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5 ways your home network can be exposed

by jcp

The below article is provided on behalf of Marco De Angelis, co-founder and Head of Fing Consumer, part of IT Asset Management software provider, Lansweeper.

The past 18 months have seen many of us working from home on a network that most likely isn’t as secure as our office networks. This is why there has been a spike in cybercrime targeting home networks and why the need for protection on your home network is now more important than ever.

Our digital lives now connect work, entertainment, and even our household appliances. As such, our homes must be protected to prevent access to our project files, our family albums, our web cameras etc.

The first, small step to strengthen our home networks is to be aware of what’s on it, and then to run regular check-ups to help find potential security issues before they become a problem for the whole household.

Cyberattacks are best to be prevented rather than reacted to, and it is now more important than ever to have the right solutions in place to know and understand your household IT assets in order to ensure they are secure.

As we said goodbye to Cybersecurity Awareness Month, here are five common ways in which home networks are being exposed and, more importantly, how to prevent them from being exposed in the first place.

  • Bandwidth Thieves

Not all cyber criminals are out to steal your personal data, just like not all criminals are murderers – some cyber criminals might just want to steal some of your bandwidth to boost their own.

We can all sympathise with the frustration rising from having a slow Internet connection. General fixes include improvising your cables, upgrading your router or calling IT support – be that from your business or just more knowledgeable family members. Have you considered that someone is stealing your bandwidth? And how do you find out?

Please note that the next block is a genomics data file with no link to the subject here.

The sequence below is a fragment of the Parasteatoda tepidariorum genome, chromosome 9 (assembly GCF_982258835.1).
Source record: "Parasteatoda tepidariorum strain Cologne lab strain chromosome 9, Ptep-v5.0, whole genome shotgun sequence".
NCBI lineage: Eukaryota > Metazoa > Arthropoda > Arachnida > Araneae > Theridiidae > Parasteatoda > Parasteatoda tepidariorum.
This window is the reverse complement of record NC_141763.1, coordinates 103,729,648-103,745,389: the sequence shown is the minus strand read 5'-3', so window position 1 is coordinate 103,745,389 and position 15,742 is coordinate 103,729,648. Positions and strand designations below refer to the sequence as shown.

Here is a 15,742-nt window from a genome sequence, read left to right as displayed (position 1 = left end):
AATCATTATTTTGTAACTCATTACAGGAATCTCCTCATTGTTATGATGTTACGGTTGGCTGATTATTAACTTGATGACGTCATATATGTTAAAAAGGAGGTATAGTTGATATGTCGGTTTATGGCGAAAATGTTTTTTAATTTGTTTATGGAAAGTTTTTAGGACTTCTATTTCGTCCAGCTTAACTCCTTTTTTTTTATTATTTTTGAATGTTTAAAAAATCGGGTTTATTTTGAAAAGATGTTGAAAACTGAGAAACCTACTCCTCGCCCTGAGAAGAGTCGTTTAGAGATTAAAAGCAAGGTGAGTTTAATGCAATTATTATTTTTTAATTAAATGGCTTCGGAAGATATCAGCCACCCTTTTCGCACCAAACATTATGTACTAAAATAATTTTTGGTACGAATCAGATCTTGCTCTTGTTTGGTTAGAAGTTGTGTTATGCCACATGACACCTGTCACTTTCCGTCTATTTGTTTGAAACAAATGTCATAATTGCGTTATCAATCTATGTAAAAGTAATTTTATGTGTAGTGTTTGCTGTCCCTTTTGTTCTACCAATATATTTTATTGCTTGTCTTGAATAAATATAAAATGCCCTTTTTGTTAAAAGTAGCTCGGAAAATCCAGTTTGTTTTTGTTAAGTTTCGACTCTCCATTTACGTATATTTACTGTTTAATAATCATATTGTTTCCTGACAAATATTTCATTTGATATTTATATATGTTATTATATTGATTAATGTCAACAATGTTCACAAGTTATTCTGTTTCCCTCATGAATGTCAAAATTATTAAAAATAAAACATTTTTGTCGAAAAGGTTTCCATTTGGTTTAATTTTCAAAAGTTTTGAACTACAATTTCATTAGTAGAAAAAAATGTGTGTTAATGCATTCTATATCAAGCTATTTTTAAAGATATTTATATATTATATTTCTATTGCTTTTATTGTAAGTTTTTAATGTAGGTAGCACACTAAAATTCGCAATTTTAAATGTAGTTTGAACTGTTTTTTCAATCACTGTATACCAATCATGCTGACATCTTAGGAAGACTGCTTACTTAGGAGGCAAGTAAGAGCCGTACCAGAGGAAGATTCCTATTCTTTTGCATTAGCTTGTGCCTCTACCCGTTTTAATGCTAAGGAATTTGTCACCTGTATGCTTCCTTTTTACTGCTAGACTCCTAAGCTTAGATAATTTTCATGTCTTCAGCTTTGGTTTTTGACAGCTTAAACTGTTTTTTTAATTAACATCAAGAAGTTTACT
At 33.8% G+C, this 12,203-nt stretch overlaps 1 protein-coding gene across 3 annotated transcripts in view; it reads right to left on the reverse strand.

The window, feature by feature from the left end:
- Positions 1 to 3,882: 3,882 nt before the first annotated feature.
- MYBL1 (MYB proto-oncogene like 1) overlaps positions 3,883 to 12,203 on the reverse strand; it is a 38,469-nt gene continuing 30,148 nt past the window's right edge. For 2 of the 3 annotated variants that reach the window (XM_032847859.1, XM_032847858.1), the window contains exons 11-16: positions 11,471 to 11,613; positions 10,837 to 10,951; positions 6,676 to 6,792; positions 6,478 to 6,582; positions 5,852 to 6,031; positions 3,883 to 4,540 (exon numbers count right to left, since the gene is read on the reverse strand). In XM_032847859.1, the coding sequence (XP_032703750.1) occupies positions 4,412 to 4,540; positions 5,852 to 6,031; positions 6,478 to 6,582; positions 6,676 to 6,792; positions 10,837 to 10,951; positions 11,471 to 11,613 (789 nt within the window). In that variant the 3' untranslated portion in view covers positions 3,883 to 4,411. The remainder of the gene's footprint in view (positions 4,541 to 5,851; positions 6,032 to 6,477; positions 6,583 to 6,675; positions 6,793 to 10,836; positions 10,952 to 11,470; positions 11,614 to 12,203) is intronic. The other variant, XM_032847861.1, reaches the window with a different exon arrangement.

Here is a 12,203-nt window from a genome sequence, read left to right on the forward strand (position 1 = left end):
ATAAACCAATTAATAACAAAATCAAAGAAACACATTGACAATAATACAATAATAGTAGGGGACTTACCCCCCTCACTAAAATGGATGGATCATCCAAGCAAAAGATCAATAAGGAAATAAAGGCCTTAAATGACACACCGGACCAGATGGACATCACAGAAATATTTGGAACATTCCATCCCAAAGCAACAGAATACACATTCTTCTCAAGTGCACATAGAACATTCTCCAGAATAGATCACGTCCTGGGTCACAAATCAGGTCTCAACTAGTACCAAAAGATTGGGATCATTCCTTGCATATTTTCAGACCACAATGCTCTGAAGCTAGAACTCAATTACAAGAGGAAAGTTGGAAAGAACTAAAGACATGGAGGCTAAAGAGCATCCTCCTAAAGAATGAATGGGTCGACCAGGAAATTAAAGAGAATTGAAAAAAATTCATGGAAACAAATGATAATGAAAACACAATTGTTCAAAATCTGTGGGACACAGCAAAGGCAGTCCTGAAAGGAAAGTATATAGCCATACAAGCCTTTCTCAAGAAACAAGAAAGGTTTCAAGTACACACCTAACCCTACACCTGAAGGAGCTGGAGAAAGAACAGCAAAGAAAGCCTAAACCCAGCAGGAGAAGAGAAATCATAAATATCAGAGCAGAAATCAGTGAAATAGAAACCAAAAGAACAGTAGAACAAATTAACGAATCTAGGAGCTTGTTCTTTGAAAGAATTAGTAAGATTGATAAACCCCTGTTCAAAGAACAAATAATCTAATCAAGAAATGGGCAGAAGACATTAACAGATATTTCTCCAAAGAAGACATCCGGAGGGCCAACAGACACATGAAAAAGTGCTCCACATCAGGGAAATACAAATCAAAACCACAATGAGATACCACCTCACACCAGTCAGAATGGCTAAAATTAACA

Networking software tools can continuously monitor and scan your network giving you status updates and ensuring that nothing gets through without you being notified. Is there an unknown device on your network that is taking up a lot of bandwidth? If there is, you’ll be able to see it and stop it. 

  • Rogue Devices or Intruders

In the age of the Internet of Things (IoT) and connected homes, everything from coffee machines to thermostats and alarm clocks can be connected to your network. Smart homes bring a lot of convenience, but also a lot of potential security risks as these devices are harder to manage and lack the same security your phones, laptops, tablets or desktop may have.

With a network monitoring application you can discover, recognize and scan every device that is linked to your home network. This is a great way to find rogue devices from hackers.

  • Hacked Devices

These applications can list the details of any device connected to your home network – allowing you to check the names of devices and their IP/ MAC addresses. This can help you to identify any new or unwanted devices and manage your own devices.

For instance, if you spot a new device with an unfamiliar name, it may be a rogue device. Or if you see that one of your devices changed its IP address, it might be a hacked device. You can then choose to either remove this device from your network or to restore your ownership.

  • Network Vulnerabilities

The more advanced network monitoring tools will go beyond simply detecting and alerting you to existing or incoming threats. They can also proactively inform you of possible vulnerabilities in your network by identifying all open ports that may be vulnerable to external access –  giving you the option to close them if you wish. This increased visibility of your vulnerabilities will stop cybercriminals before they can hijack your network.

  • Hidden Cameras

Perhaps one of the most intrusive methods of being hacked is a criminal planting hidden cameras in your home. Hidden cameras are no longer limited to computer webcams with clandestine equipment evolving all the time. The smallest spy camera today is smaller than a coin and can be cleverly hidden away. That makes it incredibly hard to find.

Network monitoring software can scan your network exclusively for video monitoring devices. No matter where they are hiding or how small they are, with the right security software they can be detected and disbaled.

With the right home network security in place you can create a home cyber defence unit to monitor and protect your network, allowing you to rest easy knowing your network is safe and secure.

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